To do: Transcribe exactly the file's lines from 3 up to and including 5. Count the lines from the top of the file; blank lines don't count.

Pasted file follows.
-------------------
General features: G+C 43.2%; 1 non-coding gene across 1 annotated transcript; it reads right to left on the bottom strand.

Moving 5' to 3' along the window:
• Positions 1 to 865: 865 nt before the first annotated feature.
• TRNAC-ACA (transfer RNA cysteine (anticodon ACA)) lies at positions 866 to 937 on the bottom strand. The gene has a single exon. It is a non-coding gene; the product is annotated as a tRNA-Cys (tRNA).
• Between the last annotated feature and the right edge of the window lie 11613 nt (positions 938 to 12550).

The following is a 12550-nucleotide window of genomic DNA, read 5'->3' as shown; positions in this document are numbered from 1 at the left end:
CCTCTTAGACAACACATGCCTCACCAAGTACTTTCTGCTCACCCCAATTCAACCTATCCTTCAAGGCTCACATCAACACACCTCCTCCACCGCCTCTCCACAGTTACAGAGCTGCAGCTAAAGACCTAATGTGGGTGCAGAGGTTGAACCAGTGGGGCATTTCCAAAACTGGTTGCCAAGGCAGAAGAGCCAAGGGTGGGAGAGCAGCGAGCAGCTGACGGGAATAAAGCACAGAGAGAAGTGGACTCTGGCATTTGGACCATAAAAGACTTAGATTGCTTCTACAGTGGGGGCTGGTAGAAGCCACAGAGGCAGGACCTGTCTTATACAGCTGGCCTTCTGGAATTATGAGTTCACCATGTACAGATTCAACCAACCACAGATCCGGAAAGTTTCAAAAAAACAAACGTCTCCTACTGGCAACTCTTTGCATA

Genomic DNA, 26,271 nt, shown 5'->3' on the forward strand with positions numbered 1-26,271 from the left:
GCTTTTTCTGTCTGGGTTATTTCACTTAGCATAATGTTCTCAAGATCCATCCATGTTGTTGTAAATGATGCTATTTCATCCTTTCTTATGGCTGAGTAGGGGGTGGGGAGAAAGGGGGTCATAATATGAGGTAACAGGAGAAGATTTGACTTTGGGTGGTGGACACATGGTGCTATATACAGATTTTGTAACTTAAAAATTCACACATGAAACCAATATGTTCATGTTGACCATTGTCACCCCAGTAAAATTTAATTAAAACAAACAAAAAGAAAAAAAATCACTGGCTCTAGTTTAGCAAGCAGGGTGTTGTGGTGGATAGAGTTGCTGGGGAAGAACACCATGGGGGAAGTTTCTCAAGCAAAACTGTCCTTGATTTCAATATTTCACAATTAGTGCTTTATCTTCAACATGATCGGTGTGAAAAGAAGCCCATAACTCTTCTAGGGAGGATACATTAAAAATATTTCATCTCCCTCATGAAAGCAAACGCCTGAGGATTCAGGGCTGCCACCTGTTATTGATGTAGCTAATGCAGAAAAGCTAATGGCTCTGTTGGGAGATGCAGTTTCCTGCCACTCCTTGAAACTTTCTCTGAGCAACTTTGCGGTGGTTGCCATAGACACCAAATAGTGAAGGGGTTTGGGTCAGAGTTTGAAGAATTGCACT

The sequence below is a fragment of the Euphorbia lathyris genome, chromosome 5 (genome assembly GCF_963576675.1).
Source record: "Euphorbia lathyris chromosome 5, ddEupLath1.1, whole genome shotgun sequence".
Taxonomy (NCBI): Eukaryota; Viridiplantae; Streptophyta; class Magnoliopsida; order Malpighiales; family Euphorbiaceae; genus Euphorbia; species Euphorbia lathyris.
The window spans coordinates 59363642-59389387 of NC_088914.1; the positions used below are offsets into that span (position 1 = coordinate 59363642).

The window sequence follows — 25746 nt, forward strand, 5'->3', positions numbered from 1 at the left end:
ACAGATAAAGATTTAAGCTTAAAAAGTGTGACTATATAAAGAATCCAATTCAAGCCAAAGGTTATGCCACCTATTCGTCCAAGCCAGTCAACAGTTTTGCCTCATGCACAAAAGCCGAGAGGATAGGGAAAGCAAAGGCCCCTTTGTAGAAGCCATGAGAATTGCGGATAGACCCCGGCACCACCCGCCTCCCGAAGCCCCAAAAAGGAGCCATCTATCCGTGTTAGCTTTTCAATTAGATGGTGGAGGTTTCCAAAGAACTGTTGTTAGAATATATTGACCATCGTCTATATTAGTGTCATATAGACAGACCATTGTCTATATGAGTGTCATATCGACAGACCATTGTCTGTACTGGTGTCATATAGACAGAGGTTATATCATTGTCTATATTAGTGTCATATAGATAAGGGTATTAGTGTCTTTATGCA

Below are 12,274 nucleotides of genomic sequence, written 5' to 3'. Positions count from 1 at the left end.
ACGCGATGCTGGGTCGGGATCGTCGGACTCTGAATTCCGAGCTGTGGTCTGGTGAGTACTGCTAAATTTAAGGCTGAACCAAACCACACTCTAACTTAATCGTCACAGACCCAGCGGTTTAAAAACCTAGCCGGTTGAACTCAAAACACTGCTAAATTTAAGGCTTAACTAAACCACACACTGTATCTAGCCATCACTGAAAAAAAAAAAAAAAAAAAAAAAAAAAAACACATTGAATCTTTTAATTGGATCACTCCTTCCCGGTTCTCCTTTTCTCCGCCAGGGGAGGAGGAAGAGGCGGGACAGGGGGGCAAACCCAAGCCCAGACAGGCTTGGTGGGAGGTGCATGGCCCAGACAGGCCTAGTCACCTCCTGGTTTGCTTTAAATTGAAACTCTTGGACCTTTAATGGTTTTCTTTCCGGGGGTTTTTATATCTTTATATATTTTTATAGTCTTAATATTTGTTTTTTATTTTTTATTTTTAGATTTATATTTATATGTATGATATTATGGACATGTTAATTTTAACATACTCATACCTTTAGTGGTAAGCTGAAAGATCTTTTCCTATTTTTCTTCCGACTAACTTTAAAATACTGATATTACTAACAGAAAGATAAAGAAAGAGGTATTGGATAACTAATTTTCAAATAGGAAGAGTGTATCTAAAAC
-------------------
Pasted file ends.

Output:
• Positions 1 to 865: 865 nt before the first annotated feature.
• TRNAC-ACA (transfer RNA cysteine (anticodon ACA)) lies at positions 866 to 937 on the bottom strand. The gene has a single exon. It is a non-coding gene; the product is annotated as a tRNA-Cys (tRNA).
• Between the last annotated feature and the right edge of the window lie 11613 nt (positions 938 to 12550).